From punchline to powerhouse: the 'tea party' at one year
The 'tea party' movement still has much to prove. Populist movements often fizzle. But it has reinvigorated the Republican Party and constitutional ideals in an era of fading federalism.
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But their real power is still in question. Sure, activists played a role in the election of Sen. Scott Brown (R) in Massachusetts, but likely less of a role in the election of Govs. Bob McDonnell (R) in Virginia and and Chris Christie (R) in New Jersey. They've pushed Republican Marco Rubio to a front-runner role in Florida against incumbent Gov. Charlie Crist, but tea party candidates in several early Texas primaries did not fare well against mainstream Republicans.Skip to next paragraph
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Tea partyers generally well-off
Meanwhile, a bevy of new polls paint tea partyers as class-conscious, and overall wealthier and better educated than the average American.
"Looking at polling data on the early folks involved in tea party movement, you saw clusters of people with relatively less past political participation, with very strong anti-tax, anti-government views, but also very strong pro-gun rights positions," says Professor Franklin.
"The latest CBS News/New York Times poll presents a picture of an aging cohort of pessimistic white folks, rattled by economic and cultural changes which have rocked their increasingly Twitter-fied, multicultural and multi-polar world (one led by a charismatic black guy who can swoosh 3 pointers with the best of them)," writes Charles Cooper at CBS News. "And their unhappiness with the verdict of the 2008 presidential election has led them down the rabbit hole."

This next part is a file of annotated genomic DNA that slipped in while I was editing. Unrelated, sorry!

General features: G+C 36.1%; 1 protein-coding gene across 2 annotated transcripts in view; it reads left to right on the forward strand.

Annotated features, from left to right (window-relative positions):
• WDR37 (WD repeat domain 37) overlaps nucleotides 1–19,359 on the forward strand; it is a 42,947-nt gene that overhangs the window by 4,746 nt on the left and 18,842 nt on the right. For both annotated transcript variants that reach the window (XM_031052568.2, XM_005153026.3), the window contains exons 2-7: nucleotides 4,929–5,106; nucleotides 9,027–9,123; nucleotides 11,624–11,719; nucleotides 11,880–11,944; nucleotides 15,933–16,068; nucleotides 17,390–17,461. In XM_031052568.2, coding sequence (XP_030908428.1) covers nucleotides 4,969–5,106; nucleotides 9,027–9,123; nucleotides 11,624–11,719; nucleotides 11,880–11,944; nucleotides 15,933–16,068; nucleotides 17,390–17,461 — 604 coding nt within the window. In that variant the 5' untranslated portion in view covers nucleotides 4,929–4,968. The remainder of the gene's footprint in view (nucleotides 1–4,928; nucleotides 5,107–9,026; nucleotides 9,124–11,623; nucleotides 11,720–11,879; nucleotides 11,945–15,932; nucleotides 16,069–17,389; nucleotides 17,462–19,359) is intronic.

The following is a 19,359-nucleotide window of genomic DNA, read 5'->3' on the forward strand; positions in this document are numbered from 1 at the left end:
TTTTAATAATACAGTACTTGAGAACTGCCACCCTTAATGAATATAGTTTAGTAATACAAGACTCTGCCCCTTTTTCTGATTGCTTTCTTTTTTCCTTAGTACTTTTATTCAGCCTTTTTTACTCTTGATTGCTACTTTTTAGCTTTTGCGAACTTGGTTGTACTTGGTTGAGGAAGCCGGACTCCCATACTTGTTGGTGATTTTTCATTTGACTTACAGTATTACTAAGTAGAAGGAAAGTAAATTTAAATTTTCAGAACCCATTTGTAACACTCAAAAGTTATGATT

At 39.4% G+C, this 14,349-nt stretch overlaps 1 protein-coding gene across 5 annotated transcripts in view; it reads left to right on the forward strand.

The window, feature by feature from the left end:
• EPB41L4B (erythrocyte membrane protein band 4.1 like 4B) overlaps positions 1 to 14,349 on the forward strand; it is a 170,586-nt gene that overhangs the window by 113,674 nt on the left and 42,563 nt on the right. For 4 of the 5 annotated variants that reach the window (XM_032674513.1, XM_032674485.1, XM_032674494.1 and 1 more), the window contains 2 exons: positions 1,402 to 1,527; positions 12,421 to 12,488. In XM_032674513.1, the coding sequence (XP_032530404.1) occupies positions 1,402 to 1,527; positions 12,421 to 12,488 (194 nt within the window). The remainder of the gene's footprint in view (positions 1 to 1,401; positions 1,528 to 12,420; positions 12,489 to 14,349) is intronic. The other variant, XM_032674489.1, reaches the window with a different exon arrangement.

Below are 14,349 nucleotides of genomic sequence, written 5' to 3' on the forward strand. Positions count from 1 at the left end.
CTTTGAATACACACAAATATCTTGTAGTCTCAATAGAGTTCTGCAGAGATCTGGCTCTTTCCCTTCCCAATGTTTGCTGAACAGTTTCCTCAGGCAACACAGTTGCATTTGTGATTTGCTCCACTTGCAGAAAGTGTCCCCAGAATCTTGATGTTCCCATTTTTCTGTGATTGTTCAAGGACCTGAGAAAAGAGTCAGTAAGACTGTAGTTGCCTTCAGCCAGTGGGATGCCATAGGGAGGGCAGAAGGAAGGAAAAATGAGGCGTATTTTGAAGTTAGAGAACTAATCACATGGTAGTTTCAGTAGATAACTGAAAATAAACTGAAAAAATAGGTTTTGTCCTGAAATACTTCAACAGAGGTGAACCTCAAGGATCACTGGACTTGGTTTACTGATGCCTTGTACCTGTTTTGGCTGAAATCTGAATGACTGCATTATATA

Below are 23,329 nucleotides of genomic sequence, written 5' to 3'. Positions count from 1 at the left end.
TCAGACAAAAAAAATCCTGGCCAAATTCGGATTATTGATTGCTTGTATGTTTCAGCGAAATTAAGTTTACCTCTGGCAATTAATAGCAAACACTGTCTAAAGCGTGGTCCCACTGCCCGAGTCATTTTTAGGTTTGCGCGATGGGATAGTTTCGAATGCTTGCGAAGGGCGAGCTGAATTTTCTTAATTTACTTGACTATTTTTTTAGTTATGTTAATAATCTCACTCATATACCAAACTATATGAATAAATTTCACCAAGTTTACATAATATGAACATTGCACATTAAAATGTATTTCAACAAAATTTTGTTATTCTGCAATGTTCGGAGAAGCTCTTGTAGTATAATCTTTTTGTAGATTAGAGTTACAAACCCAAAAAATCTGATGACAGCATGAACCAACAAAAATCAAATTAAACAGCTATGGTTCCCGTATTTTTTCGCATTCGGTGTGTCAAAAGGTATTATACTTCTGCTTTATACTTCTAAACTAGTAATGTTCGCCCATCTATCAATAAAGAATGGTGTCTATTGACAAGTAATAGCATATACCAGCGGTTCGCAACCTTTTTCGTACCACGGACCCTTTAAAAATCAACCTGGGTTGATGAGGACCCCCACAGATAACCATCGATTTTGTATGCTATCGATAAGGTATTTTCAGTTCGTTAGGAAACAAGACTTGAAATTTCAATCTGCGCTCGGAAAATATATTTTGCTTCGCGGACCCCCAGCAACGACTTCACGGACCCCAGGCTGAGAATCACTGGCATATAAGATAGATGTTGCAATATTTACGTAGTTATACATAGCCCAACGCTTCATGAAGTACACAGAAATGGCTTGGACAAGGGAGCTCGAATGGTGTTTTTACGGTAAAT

New political energy
Yet for all the tea party's faults, occasionally misspelled and outrageous signs, costume dress, and passionate protest, it nevertheless presents a rare sign of life in a moribund Washington beset with a gloomy economy, miserable jobs numbers, and the partisan approval of health-care reform – the largest new entitlement since Medicaid.
“The most sobering data that we have in here is how much significantly more energized the Republicans are – and the independents, frankly – than the Democrats,” Celinda Lake of Lake Research Partners said at Thursday's Monitor Breakfast.
Atlanta protester Susan Youngblood of Auburn, Ala., says she senses a newfound curiosity from mainstream politicians and journalists as they push and prod on the tea party, trying to figure out what makes it tick – and what role it might have in the November elections.
"I don't care whether they respect us or not," says Ms. Youngblood. "Now, they know we have the votes to make a difference."